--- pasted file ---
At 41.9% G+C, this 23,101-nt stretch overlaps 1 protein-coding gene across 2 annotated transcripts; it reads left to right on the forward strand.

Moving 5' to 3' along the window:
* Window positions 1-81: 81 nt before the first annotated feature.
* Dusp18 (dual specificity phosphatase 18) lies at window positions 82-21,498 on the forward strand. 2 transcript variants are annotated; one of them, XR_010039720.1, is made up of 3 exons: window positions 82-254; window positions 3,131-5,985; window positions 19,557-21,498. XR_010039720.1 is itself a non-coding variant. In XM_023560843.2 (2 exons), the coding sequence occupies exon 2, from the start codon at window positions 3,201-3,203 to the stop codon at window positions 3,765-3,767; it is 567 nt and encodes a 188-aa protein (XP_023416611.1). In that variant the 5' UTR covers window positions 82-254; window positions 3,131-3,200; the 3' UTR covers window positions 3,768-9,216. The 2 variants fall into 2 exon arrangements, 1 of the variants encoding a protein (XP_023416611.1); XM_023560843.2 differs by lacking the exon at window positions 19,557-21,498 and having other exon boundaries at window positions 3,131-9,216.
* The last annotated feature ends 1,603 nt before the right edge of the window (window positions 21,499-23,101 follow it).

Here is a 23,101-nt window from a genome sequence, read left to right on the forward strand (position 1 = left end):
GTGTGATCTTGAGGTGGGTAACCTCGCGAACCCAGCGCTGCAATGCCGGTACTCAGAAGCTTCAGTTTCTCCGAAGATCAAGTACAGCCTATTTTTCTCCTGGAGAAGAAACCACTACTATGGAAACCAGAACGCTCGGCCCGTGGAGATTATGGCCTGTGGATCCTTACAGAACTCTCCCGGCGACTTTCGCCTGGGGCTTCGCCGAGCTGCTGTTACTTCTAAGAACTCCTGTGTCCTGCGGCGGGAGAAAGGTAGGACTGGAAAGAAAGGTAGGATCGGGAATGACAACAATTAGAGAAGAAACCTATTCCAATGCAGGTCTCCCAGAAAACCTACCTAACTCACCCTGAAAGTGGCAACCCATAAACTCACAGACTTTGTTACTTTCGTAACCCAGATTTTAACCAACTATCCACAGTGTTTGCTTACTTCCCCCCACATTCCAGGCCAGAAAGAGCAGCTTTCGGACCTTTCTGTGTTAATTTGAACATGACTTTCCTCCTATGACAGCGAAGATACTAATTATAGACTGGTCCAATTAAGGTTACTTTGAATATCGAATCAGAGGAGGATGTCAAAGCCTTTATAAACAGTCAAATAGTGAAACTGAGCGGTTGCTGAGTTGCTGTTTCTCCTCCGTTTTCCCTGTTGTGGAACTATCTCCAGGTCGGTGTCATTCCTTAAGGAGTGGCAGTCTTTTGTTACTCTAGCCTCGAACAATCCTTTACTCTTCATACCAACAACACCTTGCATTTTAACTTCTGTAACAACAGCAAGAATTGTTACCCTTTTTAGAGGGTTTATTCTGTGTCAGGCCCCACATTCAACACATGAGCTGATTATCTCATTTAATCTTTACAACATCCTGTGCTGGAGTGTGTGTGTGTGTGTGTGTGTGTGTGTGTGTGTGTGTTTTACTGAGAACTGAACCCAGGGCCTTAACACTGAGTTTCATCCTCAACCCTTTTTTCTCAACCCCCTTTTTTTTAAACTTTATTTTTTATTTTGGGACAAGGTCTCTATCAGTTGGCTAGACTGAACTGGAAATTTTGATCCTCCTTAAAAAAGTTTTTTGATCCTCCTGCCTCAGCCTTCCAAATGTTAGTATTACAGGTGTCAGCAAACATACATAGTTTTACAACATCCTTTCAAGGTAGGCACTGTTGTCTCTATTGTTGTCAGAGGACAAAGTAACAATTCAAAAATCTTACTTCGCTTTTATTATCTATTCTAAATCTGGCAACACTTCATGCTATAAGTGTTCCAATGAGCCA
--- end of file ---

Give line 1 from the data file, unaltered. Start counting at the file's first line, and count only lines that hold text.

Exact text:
At 41.9% G+C, this 23,101-nt stretch overlaps 1 protein-coding gene across 2 annotated transcripts; it reads left to right on the forward strand.